Physicians and Undocumented Immigrants
Known as the “melting pot,” the United States is home to a diverse population of individuals, a significant number of which are undocumented. The current population of undocumented immigrants sits at just over ten million. Despite this number’s annual decrease since 2012, the presence of undocumented immigrants in labor intensive positions working long hours is steady, making this a population susceptible to injuries and illnesses. With increasing social focus on inclusivity and representation, healthcare providers are now learning how to treat a previously undeserved community. Primary focuses on education in this area are concerned with improving communication, understanding financial structures, and considering stressors that may be affecting a patient’s treatment.
Current medical educators are focused on teaching students the importance of improved communication regarding treatment alternatives for undocumented individuals, specifically that of transparency. In the past, medical practitioners working in clinics that cater to the undocumented community implemented the most affordable and quickest treatments available. A lack of insurance and consequently funding means that these locations have smaller staffs and less resources at their disposal. With transparency, patients should be educated on the spectrum of treatments available regardless of the finances. This openness builds trust between health care providers and patients in addition to allowing patients to choose the right treatment for them.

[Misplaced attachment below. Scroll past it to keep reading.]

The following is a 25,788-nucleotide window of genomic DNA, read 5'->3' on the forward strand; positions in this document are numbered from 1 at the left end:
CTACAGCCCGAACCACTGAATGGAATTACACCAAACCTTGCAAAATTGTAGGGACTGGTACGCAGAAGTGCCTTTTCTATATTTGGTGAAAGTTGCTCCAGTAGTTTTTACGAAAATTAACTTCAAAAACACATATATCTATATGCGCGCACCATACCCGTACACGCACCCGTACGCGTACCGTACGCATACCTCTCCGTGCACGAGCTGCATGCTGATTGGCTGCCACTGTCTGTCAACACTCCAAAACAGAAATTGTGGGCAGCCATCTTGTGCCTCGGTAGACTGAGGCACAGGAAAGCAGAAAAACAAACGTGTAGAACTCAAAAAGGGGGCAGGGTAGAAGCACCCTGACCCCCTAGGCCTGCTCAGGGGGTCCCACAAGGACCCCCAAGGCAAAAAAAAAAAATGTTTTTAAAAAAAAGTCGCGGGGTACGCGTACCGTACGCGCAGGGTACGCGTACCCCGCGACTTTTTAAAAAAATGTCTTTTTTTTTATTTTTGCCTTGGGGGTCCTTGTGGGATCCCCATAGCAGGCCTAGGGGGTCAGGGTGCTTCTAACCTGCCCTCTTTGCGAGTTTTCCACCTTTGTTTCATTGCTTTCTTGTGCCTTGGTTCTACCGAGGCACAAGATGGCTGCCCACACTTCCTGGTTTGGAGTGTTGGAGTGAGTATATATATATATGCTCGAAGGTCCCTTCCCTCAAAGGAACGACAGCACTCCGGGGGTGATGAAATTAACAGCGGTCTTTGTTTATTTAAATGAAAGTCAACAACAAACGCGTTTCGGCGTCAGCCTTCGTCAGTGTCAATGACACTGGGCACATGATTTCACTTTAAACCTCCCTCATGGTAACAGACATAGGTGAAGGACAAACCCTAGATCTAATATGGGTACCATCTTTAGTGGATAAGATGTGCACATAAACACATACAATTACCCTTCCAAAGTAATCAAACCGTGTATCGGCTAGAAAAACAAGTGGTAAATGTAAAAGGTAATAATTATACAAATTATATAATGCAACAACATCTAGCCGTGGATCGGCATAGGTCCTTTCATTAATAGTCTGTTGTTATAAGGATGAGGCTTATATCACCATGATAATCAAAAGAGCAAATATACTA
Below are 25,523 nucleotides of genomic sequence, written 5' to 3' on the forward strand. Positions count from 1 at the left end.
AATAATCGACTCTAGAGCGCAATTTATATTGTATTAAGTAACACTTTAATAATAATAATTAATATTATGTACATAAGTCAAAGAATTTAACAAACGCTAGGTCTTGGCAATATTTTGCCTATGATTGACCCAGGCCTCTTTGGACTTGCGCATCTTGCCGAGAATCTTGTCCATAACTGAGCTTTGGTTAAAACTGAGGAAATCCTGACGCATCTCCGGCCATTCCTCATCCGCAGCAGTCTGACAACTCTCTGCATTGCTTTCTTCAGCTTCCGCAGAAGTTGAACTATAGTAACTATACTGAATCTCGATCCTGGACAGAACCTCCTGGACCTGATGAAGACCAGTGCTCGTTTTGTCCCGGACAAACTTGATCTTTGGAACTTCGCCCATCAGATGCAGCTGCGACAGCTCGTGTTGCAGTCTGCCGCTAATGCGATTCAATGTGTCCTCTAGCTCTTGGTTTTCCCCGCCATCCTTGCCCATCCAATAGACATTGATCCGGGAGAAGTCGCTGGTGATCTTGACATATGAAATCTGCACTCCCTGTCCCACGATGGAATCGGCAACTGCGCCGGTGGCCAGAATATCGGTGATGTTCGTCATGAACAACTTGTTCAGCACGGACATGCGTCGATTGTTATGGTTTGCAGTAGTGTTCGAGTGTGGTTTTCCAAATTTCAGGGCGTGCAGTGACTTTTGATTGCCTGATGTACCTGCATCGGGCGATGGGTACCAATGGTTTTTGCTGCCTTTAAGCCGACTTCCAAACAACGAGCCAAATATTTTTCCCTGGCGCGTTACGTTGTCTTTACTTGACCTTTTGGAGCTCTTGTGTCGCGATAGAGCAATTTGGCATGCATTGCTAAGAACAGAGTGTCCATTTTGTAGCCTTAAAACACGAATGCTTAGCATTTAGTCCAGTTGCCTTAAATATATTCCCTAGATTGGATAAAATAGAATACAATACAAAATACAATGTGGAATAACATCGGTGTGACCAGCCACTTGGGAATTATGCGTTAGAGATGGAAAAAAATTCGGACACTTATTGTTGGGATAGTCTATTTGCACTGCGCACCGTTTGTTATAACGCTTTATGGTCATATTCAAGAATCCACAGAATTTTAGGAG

Understanding Financial Structures
Aside from improving communication methods, professionals should also be aware of financial burdens associated with transparency. Chronic illnesses are often the most difficult to treat in undocumented cases because money for continuous care isn’t available. In addition, undocumented immigrants cannot apply for organ transplants. Aside from these two instances, medical professionals can assist with patient finances by petitioning for Emergency Medical Assistance (EMA) in cases that are immediately life threatening. The EMA will usually cover all medical costs and surgeries if approved. Occasionally, applications to the EMA need to be appealed so it’s important that health care providers keep up with the status of such applications.
Finally, health care providers are being educated to consider other factors in undocumented immigrants lives that might affect their treatment, namely mental health issues and familial strains. Depression and anxiety caused by undocumented status or separation from family members are common. Post Traumatic Stress Disorder (PTSD) has also been reported for some individuals specifically those relating to border crossing. The presence of one or more of these factors can affect treatments and educating medical practitioners on how to best assess a patient’s mental health can improve treatment.
While communication, finances, and mental health awareness can improve medical practitioner’s relations with the undocumented community, changes in policy and experiences should inspire continual education in this area.
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